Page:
Munich-based Siemens allocates 1 billion euros ($1.3 billion) on annual bases to devising new technology for the energy industry. Wind farms have faced hardship in commercial terms because power cannot be stored on a large scale, however the converted hydrogen can be stored by feeding it into the gas grid.
“The main problem today is the mismatch of renewable power generation and demand,” Weinhold said in an interview. “If we can offer solutions to solve that, we have a business case.”
- Siemens Wind Power Parts Hub Opens In Oklahoma (earthtechling.com)
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Baker Hughes Bringing High-End Well Stimulation Vessel to North Sea
Baker Hughes Incorporated, announced that its subsidiary has chartered a new state-of-the-art pressure pumping vessel that will provide offshore stimulation services to Maersk Oil in the North Sea. Upon completion, scheduled for late 2013, the Blue Orca(TM) will become the eighth vessel in the Baker Hughes fleet.
“We are pleased to be working with Maersk Oil as we expand our current fleet into the North Sea,” said Art Soucy, Baker Hughes’ President of Global Products & Services. “Our full cadre of world-class stimulation vessels offers customers the capacity, performance and redundancy for round-the-clock operations that are needed in today’s offshore plays. We are committed to operating safely and efficiently while continuing to build on our pressure pumping market leadership and the challenging offshore environments where operators need us to be.”
The Blue Orca will be rated to 15,000 psi and will offer among the largest fluid and proppant carrying capacities in the world. It will provide 15,000 hydraulic horsepower pumping capacity and the ability to pump at rates well in excess of 60 bpm. Engineering work on the marine and stimulation systems has already begun.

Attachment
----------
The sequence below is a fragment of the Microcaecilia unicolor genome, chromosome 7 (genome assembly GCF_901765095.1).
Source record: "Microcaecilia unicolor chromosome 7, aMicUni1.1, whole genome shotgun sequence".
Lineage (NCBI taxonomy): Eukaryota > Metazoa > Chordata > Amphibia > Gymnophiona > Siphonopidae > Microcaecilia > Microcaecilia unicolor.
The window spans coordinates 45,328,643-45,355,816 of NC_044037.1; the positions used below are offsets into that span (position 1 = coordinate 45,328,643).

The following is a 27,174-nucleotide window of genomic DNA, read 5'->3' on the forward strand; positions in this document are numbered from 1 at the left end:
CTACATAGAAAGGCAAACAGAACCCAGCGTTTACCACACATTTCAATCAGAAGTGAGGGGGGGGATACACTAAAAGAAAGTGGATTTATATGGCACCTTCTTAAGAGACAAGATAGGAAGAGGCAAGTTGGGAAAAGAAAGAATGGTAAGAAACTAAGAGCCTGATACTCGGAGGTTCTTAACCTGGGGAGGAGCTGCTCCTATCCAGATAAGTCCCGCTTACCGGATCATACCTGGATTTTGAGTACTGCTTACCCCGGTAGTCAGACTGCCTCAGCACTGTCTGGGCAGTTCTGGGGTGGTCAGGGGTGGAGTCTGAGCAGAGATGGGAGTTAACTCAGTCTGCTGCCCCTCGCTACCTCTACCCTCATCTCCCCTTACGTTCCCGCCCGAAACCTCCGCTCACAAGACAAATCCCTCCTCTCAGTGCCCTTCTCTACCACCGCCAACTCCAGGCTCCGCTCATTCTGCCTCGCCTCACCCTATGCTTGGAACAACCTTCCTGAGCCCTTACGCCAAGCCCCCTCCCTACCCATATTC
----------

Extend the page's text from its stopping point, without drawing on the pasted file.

“Stimulation of long horizontal wells is one of Maersk Oil’s key technologies and vital for economic development of our tight chalk reservoirs,” said Mary Van Domelen, Maersk Oil’s Stimulation Team Leader. “We appreciate the opportunity to work with Baker Hughes to deliver a new state-of-the-art stimulation vessel and look forward to welcoming the Blue Orca to the North Sea.”
The Blue Orca will join Baker Hughes’ other stimulation vessels – including the company’s newest additions to the Gulf of Mexico: Blue Tarpon and the Blue Dolphin. The vessels support offshore completion operations and will be equipped to support high-rate and high-volume multi-zone fracturing operations.
“Our pressure pumping vessels offer enhanced safety systems with redundant back-up blending and pumping capabilities,” said Lindsay Link, Baker Hughes’ President of Pressure Pumping. “When it comes to performing multi-zone, high-rate, high-pressure completions, our vessels are reliable, efficient and minimize delays in high-cost offshore environments, where time is of the essence for the operators on behalf of whom we are working.”